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Adapting the environment for sensory children, part two

Part 2 of 2: Physical and emotional adaptations 

child hidden in pillows-web
Making it personal
In the last post, we discussed visual, auditory, and olfactory accommodations you can make to your child’s environment. Now we’ll move on to physical and emotional adaptations you can make to your child’s person and personal space. 
 
Personal physical adaptations
These strategies target reducing stress on your child that arises from physical sensitivities. You’ll want to address both body and personal space issues.
 
Comfortable and comforting clothing
If her clothing is annoying her, she won’t be able to focus on anything else. Many retailers, both online and in brick and mortar stores, sell sensory friendly clothing; for example, clothes without tags or seams, very soft clothing, and compression clothing. 
 
You can also make your own adaptations. Cut out the tags, being sure to snip out every sharp little edge. Have your child wear his socks and/or underwear inside out so the seams don’t annoy him. Buy tight, close-fitting clothing to wear as a bottom layer, or extra loose clothing, depending on your child’s sensory needs.
 
As discussed in the previous post, offer sunglasses, caps, headphones, earplugs, as necessary.
 
Your child can wear a weighted backpack if that helps her feel more ‘grounded’ and secure.
 
Reduced mess = reduced stress
If your child can’t deal with being messy, sticky, or dirty, keep a close eye on his surroundings in order to keep them clean. Always carry wipes and hand sanitizer in case she inadvertently touches something distressing outside.
 
Recharge regularly
Be sure to schedule regular sensory breaks throughout the day so your child doesn’t become overloaded. Offer different sensory experiences and activities.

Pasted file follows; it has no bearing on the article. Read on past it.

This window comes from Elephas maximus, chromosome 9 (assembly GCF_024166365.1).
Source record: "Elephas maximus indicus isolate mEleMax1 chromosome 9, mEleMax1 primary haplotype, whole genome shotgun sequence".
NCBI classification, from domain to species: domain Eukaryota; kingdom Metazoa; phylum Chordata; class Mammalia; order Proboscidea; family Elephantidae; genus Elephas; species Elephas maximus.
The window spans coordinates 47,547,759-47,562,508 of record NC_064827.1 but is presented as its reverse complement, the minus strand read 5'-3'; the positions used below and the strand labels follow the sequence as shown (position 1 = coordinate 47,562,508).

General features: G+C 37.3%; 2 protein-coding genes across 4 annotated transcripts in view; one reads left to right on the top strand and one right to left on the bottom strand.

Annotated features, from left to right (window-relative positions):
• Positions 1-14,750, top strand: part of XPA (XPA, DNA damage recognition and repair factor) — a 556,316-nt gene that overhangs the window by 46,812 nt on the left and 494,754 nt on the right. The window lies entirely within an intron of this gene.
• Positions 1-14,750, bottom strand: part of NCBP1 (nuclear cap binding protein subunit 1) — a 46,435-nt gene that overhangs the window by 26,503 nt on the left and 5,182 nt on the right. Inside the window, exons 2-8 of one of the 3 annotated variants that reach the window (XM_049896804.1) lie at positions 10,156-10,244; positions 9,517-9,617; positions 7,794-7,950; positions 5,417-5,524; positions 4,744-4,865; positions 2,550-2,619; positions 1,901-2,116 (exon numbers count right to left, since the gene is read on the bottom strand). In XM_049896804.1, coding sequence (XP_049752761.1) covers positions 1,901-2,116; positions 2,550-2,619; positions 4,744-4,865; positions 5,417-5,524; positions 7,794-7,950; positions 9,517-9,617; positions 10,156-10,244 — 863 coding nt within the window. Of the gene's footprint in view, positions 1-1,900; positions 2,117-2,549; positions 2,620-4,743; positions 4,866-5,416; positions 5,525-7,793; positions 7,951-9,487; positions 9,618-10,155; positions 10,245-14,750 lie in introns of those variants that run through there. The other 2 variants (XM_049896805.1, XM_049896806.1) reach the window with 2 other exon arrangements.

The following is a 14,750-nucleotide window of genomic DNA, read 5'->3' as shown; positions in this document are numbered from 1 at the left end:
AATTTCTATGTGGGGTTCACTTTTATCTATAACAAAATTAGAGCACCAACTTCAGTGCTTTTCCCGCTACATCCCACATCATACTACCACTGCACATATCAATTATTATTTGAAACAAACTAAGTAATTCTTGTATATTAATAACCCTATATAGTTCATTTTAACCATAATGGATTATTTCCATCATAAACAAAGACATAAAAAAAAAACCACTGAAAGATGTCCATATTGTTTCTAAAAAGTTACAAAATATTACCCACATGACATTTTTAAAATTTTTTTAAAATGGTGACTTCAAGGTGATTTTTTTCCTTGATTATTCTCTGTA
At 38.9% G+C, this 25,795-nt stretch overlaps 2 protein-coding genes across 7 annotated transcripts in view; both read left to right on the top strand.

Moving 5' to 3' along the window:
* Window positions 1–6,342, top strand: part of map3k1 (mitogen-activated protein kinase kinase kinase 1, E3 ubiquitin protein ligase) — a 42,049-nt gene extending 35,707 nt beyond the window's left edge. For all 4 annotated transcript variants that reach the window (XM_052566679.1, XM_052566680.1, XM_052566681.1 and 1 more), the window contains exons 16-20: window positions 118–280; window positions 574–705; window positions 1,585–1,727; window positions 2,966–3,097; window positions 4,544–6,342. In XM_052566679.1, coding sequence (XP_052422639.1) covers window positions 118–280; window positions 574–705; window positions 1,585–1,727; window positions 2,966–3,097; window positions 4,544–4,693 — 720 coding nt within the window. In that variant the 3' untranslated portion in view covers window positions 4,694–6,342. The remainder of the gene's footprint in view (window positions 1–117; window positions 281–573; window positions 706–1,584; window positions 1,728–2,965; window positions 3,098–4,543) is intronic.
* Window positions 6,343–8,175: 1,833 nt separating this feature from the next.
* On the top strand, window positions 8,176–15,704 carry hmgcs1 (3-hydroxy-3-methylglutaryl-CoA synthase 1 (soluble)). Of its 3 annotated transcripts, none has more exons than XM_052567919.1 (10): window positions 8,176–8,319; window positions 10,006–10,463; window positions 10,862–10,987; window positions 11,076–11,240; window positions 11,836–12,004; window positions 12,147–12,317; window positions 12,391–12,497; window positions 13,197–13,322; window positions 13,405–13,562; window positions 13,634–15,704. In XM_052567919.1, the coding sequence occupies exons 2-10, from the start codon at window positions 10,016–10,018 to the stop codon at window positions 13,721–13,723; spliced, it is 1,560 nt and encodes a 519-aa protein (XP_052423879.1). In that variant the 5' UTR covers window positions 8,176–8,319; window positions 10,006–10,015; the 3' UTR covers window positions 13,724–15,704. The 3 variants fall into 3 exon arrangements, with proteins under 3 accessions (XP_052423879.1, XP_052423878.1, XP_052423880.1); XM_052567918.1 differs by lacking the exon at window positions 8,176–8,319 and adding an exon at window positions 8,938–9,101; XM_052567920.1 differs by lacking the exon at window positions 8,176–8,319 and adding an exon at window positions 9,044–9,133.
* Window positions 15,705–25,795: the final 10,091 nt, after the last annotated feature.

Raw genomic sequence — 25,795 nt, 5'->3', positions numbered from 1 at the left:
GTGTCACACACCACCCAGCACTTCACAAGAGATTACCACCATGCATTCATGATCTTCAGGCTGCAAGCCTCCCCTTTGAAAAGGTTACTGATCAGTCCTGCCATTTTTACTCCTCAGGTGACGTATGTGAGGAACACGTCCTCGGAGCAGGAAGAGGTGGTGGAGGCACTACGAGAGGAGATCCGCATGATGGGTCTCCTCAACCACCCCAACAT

Take natural movement breaks. If your child finds it helpful, take a break for massage, deep pressure, compression or hugs. Don’t let your child get “hangry” — and make it a sensory snack, perhaps something chewy or a thick liquid sipped through a straw.
 
Bathroom breaks
In addition to the ideas mentioned in the last post (paper in the toilet bowl to absorb sound, filling the bathtub with the bathroom door closed before your child goes into the room), you can have your child bathe or shower after other family members, so that the room is very warm and the transition from dressed to undressed is easier.
 
Is your child anxious about using a “big” toilet? Two useful strategies are: providing a footstool for dangling feet (and to push against), and fitting a training ring inside the larger toilet seat for stability. 
 
On the go
Always have your child sit or stand where people can only approach her from the front, so she is prepared for encounters rather than startled by them. Sitting by a wall makes this easy and unobtrusive. 
 
Don’t allow people to hug or touch your child without his approval, even family members. Explain his sensory needs in advance to your family and make it clear that they are to respect them.
 
Be sure to give your child enough physical personal space so she doesn’t feel threatened. She can pretend there is an invisible “bubble” around her which you will help her maintain.
 
Have your child keep a fidget toy or squeeze ball with him to relieve stress. Always carry sensory snacks, as mentioned above, which do double duty in warding off hunger and providing a stress outlet.
 
Personal emotional adaptations
These strategies target your child’s mindset. If your child is well prepared mentally for the day’s activities, including any changes to the expected routine, she’ll be calmer and better equipped to handle the day.
 
Proper preparation
Describe crowded, bright, noisy or smelly situations ahead of time to your child so she can get mentally ready. Be sure not to present them as something to be afraid of; provide information in a neutral, factual way, along with suggestions of what she can do to keep her cool, and be sure to mention the fun aspects along with the challenging ones.
 
Keep it consistent
People with Sensory Processing Disorder value routines, schedules, and organization. Your child will function best when things are predictable and familiar. Be consistent and try to follow the same routines. Of course, that isn’t always possible.